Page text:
An ARCCA engineer was asked to investigate a pickup truck fire. The truck had been reported stolen, but was subsequently found by the police and returned to the owner. The day after the truck was returned, it was reported burned in a fire.
ARCCA’s expert inspected the truck.
The expert reviewed wiring diagrams for the truck.
The expert researched and reviewed the NHTSA database for complaints and recalls for the year, make, and model of the truck.
The windows of the truck were up, and the truck was found to be in driveable condition. Other than secondary heat damage to the headliner and interior, the fire was contained to a conical area between the driver and passenger seats. The interior was removed piece by piece, and there were no signs of electrical activity in the area of origin. In fact, wiring harnesses below the area of origin were not heat damaged. The truck fire was reported to have started with the truck turned off and parked at the owner’s home.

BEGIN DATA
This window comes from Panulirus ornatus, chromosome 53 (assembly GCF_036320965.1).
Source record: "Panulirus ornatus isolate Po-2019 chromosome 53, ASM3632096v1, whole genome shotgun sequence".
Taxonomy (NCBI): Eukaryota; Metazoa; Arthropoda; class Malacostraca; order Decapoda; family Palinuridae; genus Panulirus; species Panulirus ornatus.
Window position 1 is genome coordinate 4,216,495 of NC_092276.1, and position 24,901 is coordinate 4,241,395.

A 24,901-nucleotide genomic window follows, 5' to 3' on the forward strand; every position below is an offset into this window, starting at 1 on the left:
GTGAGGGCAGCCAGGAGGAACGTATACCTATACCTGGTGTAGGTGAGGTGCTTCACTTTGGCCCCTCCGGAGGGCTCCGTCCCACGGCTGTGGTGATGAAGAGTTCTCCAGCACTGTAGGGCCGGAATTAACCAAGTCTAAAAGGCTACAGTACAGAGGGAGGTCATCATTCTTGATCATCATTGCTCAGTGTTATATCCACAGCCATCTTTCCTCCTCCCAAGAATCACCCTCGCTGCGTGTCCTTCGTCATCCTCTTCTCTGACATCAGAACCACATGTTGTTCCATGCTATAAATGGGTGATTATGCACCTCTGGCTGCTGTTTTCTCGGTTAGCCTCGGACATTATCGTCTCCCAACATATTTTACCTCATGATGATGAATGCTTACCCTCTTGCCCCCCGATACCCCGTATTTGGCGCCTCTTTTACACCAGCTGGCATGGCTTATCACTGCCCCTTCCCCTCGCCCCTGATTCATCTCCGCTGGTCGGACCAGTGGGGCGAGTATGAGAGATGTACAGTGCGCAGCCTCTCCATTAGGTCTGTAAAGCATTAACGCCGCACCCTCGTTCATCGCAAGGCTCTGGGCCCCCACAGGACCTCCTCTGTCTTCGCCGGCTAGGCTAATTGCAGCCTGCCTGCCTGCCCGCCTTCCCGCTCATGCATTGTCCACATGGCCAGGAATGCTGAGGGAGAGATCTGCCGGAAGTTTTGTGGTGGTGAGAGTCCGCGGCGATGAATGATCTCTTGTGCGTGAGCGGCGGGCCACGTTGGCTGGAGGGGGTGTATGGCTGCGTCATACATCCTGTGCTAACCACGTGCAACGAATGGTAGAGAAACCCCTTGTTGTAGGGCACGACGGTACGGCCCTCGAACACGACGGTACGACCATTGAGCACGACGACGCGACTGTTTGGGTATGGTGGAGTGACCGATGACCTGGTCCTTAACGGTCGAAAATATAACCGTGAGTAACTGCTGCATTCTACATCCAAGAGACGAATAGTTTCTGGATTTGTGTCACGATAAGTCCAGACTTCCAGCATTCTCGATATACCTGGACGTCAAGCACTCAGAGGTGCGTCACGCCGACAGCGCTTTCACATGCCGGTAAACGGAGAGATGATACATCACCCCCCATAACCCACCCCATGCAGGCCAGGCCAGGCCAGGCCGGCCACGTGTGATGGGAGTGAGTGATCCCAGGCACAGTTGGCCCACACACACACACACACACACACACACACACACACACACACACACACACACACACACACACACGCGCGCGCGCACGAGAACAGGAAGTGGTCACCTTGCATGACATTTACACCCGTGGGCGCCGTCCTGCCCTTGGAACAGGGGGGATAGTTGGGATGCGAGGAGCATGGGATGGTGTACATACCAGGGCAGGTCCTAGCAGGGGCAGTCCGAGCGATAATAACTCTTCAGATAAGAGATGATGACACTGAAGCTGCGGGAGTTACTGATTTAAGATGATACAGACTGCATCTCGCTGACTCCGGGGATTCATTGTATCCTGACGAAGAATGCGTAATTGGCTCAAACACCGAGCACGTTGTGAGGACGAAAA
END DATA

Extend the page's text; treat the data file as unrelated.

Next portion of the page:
The truck was found burned, but no fire suppression was required because the fire had burned itself out. The inspection revealed no water within the interior.
It was concluded that the fire was started with chemical techniques known to arson investigators. Because the windows were up, the rapid fire consumed the available oxygen within the truck and ultimately snuffed itself out.